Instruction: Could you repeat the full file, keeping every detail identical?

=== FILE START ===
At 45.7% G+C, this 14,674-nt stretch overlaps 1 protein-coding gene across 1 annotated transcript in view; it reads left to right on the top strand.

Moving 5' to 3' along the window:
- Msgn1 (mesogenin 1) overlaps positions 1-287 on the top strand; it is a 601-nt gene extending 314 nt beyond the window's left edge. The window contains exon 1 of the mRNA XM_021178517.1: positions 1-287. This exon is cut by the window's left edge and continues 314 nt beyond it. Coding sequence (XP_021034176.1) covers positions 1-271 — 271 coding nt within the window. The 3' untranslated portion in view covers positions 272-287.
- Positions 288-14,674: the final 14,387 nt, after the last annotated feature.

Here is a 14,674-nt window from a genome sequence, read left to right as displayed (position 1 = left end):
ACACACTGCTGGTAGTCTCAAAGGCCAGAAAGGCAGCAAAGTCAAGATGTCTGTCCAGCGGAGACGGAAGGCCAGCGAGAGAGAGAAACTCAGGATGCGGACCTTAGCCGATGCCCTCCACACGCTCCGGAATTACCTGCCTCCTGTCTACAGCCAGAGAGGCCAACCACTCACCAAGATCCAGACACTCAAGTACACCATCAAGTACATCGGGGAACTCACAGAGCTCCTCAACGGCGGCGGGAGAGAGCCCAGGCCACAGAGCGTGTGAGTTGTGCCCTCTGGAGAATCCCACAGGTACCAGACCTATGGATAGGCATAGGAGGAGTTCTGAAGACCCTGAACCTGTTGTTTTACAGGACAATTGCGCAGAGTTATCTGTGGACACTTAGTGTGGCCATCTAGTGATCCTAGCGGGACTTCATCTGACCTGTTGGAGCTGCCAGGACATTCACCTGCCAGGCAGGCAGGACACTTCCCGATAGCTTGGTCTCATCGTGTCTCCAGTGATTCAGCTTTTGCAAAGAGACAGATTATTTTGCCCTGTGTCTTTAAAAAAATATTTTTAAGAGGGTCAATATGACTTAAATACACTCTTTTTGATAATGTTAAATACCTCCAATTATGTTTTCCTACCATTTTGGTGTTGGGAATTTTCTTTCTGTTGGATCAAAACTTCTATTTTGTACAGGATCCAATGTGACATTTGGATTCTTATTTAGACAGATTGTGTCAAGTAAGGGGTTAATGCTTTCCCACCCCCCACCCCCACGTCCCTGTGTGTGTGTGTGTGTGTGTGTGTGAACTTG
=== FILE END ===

At 45.7% G+C, this 14,674-nt stretch overlaps 1 protein-coding gene across 1 annotated transcript in view; it reads left to right on the top strand.

Moving 5' to 3' along the window:
- Msgn1 (mesogenin 1) overlaps positions 1-287 on the top strand; it is a 601-nt gene extending 314 nt beyond the window's left edge. The window contains exon 1 of the mRNA XM_021178517.1: positions 1-287. This exon is cut by the window's left edge and continues 314 nt beyond it. Coding sequence (XP_021034176.1) covers positions 1-271 — 271 coding nt within the window. The 3' untranslated portion in view covers positions 272-287.
- Positions 288-14,674: the final 14,387 nt, after the last annotated feature.

Here is a 14,674-nt window from a genome sequence, read left to right as displayed (position 1 = left end):
ACACACTGCTGGTAGTCTCAAAGGCCAGAAAGGCAGCAAAGTCAAGATGTCTGTCCAGCGGAGACGGAAGGCCAGCGAGAGAGAGAAACTCAGGATGCGGACCTTAGCCGATGCCCTCCACACGCTCCGGAATTACCTGCCTCCTGTCTACAGCCAGAGAGGCCAACCACTCACCAAGATCCAGACACTCAAGTACACCATCAAGTACATCGGGGAACTCACAGAGCTCCTCAACGGCGGCGGGAGAGAGCCCAGGCCACAGAGCGTGTGAGTTGTGCCCTCTGGAGAATCCCACAGGTACCAGACCTATGGATAGGCATAGGAGGAGTTCTGAAGACCCTGAACCTGTTGTTTTACAGGACAATTGCGCAGAGTTATCTGTGGACACTTAGTGTGGCCATCTAGTGATCCTAGCGGGACTTCATCTGACCTGTTGGAGCTGCCAGGACATTCACCTGCCAGGCAGGCAGGACACTTCCCGATAGCTTGGTCTCATCGTGTCTCCAGTGATTCAGCTTTTGCAAAGAGACAGATTATTTTGCCCTGTGTCTTTAAAAAAATATTTTTAAGAGGGTCAATATGACTTAAATACACTCTTTTTGATAATGTTAAATACCTCCAATTATGTTTTCCTACCATTTTGGTGTTGGGAATTTTCTTTCTGTTGGATCAAAACTTCTATTTTGTACAGGATCCAATGTGACATTTGGATTCTTATTTAGACAGATTGTGTCAAGTAAGGGGTTAATGCTTTCCCACCCCCCACCCCCACGTCCCTGTGTGTGTGTGTGTGTGTGTGTGTGAACTTG